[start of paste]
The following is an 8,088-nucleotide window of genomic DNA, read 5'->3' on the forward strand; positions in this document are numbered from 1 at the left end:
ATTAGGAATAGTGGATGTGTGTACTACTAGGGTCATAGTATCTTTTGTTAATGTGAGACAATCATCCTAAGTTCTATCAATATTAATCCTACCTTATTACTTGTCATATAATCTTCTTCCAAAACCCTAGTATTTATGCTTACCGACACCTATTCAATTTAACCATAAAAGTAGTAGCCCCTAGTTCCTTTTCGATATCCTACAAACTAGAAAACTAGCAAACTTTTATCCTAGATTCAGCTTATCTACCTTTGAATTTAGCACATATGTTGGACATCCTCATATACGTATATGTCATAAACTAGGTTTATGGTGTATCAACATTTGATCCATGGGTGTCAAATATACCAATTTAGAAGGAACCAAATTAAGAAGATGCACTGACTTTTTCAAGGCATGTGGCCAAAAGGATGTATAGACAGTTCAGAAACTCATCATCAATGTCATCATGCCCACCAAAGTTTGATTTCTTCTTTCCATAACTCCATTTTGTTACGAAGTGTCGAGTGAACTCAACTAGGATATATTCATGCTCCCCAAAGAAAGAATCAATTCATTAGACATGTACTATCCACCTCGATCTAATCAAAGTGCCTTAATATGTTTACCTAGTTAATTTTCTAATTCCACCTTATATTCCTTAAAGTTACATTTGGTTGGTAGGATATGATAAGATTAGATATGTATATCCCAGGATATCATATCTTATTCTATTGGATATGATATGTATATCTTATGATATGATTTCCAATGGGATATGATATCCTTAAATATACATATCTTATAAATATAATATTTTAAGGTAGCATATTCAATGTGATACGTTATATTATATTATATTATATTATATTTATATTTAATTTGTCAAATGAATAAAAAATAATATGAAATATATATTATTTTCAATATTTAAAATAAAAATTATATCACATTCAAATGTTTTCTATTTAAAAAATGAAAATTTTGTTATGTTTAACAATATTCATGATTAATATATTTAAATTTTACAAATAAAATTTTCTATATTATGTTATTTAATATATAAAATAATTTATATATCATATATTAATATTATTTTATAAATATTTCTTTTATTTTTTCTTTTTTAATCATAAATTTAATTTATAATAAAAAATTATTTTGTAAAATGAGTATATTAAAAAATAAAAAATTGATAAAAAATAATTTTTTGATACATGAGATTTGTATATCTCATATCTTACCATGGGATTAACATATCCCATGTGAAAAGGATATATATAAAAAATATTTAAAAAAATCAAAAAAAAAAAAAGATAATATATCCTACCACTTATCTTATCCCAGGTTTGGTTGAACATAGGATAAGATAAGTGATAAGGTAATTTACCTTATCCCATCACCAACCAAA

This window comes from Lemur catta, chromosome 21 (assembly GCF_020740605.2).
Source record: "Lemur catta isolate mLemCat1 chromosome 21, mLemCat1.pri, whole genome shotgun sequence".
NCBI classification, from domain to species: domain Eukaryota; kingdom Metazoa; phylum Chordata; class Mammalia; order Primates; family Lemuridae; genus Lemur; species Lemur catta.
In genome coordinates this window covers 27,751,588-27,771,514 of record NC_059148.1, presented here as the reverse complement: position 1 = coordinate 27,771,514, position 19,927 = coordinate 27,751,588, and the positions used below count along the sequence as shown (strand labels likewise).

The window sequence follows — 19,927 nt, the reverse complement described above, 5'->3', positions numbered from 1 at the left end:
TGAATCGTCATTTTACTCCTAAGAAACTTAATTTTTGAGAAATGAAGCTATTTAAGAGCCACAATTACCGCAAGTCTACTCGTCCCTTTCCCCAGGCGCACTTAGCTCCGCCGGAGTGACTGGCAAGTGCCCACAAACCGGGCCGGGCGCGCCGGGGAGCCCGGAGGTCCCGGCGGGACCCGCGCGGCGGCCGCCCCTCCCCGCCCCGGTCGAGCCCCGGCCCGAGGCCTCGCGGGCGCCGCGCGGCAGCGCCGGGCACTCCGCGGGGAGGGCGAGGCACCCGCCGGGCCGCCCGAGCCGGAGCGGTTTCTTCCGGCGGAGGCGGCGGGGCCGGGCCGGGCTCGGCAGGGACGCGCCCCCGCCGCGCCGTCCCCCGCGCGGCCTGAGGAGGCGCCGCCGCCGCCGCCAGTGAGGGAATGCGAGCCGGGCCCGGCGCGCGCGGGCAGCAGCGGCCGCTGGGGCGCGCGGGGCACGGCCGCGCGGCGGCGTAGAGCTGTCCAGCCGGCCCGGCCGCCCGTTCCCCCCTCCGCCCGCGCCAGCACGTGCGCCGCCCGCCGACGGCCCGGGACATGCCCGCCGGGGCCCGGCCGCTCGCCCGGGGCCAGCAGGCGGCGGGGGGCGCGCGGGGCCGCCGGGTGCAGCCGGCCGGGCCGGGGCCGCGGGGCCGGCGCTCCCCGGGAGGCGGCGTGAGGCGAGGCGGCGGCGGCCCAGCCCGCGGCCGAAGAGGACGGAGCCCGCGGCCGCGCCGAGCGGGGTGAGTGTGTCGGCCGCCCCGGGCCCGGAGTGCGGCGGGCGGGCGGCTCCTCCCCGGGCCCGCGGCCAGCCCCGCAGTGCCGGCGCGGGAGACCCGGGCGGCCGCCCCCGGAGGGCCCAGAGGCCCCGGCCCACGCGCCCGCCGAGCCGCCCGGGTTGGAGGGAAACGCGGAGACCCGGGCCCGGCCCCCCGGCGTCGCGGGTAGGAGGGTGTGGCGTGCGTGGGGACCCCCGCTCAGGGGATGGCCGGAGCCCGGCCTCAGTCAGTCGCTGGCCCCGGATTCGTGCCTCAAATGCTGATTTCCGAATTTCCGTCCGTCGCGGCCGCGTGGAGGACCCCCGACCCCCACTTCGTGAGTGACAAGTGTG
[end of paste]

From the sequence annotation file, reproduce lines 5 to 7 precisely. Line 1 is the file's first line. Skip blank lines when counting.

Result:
NCBI classification, from domain to species: domain Eukaryota; kingdom Metazoa; phylum Chordata; class Mammalia; order Primates; family Lemuridae; genus Lemur; species Lemur catta.
In genome coordinates this window covers 27,751,588-27,771,514 of record NC_059148.1, presented here as the reverse complement: position 1 = coordinate 27,771,514, position 19,927 = coordinate 27,751,588, and the positions used below count along the sequence as shown (strand labels likewise).

The window sequence follows — 19,927 nt, the reverse complement described above, 5'->3', positions numbered from 1 at the left end: